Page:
Emma is the director of a new initiative at Practical Action that is coordinating a wide range of distribution models to coordinate learning and look for economies of scale. The Global Distributors Collective (GDC) is a partnership-based model that acts as a ‘one stop shop’ for last mile businesses, offering support, information and expertise to overcome the challenges of accessing life-changing technologies. It provides a collective voice for distributors to ensure their voice is heard; drives research and innovation across the sector; facilitates the exchange of information, insight and expertise; and helps pilot, test and scale innovative solutions.

Image of NeilNeal Harrison 
Neal A. Harrison is Associate Director of the Replication Initiative at Miller Center for Social Entrepreneurship. In this role, Neal is focused on scaling-out business models and technologies by developing sector-specific playbooks to spread best practices, as well as supporting entrepreneurs design their scaling strategy. He has over 10 years of experience building start-ups and leading innovation projects in Sub-Saharan Africa, North America, and Europe.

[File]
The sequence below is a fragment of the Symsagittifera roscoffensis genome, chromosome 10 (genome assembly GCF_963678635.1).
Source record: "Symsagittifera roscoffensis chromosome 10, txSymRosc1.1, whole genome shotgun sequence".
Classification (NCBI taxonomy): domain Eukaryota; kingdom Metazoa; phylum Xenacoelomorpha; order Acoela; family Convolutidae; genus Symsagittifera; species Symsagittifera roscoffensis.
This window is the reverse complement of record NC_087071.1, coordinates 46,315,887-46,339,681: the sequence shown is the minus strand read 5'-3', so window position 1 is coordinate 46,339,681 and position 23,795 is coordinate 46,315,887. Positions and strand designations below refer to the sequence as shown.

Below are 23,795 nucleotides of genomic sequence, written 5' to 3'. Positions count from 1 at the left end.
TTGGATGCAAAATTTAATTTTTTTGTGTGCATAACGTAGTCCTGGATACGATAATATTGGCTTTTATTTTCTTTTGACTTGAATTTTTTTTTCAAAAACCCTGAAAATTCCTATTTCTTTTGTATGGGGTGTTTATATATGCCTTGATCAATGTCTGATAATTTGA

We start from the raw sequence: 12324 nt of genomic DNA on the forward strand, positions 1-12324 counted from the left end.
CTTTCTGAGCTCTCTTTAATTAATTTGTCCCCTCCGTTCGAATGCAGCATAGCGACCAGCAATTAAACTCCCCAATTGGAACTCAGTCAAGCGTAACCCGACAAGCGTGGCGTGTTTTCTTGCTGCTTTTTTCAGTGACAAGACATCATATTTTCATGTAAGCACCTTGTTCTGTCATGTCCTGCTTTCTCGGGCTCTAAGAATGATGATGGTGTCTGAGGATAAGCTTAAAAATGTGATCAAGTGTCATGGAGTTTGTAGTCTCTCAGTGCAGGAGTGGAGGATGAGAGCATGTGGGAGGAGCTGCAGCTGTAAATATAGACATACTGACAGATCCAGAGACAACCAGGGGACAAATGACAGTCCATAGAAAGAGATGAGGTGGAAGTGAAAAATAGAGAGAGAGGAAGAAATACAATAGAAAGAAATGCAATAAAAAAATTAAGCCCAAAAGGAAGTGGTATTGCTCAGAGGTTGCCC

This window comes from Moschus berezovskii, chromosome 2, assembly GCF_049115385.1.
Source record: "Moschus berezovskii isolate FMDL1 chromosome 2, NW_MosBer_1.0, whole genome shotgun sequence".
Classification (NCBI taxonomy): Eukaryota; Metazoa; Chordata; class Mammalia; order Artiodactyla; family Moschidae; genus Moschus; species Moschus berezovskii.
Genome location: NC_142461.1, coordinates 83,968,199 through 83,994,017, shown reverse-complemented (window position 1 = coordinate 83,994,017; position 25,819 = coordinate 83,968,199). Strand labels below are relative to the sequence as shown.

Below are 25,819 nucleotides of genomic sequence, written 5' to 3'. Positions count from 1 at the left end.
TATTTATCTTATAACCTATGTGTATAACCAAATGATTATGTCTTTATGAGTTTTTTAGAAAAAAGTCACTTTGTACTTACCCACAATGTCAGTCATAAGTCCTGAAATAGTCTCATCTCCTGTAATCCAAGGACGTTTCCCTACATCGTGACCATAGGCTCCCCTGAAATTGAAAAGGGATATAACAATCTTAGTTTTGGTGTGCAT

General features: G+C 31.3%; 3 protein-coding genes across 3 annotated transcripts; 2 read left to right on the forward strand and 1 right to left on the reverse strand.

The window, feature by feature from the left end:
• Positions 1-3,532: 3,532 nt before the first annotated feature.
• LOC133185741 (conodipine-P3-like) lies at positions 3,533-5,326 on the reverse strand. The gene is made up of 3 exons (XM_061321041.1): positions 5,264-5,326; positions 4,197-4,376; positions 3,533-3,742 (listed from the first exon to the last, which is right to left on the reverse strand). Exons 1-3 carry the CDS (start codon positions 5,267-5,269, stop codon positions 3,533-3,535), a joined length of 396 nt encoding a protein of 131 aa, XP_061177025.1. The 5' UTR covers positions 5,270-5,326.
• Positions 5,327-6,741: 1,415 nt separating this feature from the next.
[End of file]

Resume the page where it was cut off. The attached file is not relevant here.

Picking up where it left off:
Image of DavidDavid Koch 
David Koch is a partner and co-founder of Plave Koch PLC, a boutique law firm focused on franchising, licensing, and branded distribution. He has over 25 years of experience with clients in foodservice, hotels, educational services, entertainment events, veterinary, staffing, car rental, homeowner services, retail, and other industries. His work involves structuring franchise and license programs, supply chain arrangements, private equity investments in franchising, corporate and commercial transactions, regulatory compliance, antitrust counseling, and cross-border expansion.

David holds an adjunct faculty appointment with the International Transactions Clinic at the University of Michigan Law School, his alma mater, and serves in a similar but informal capacity with the International Transactions Clinic at NYU School of Law. He has spoken at numerous franchise legal and business conferences, including programs in Japan, India, Guatemala, Poland, Romania, England and Canada, and he has authored or co-authored more than 40 published articles and conference papers. Before entering private practice, he was an Attorney-Advisor to the Chairman of the U.S. Federal Trade Commission.

Image of JulieJulie McBride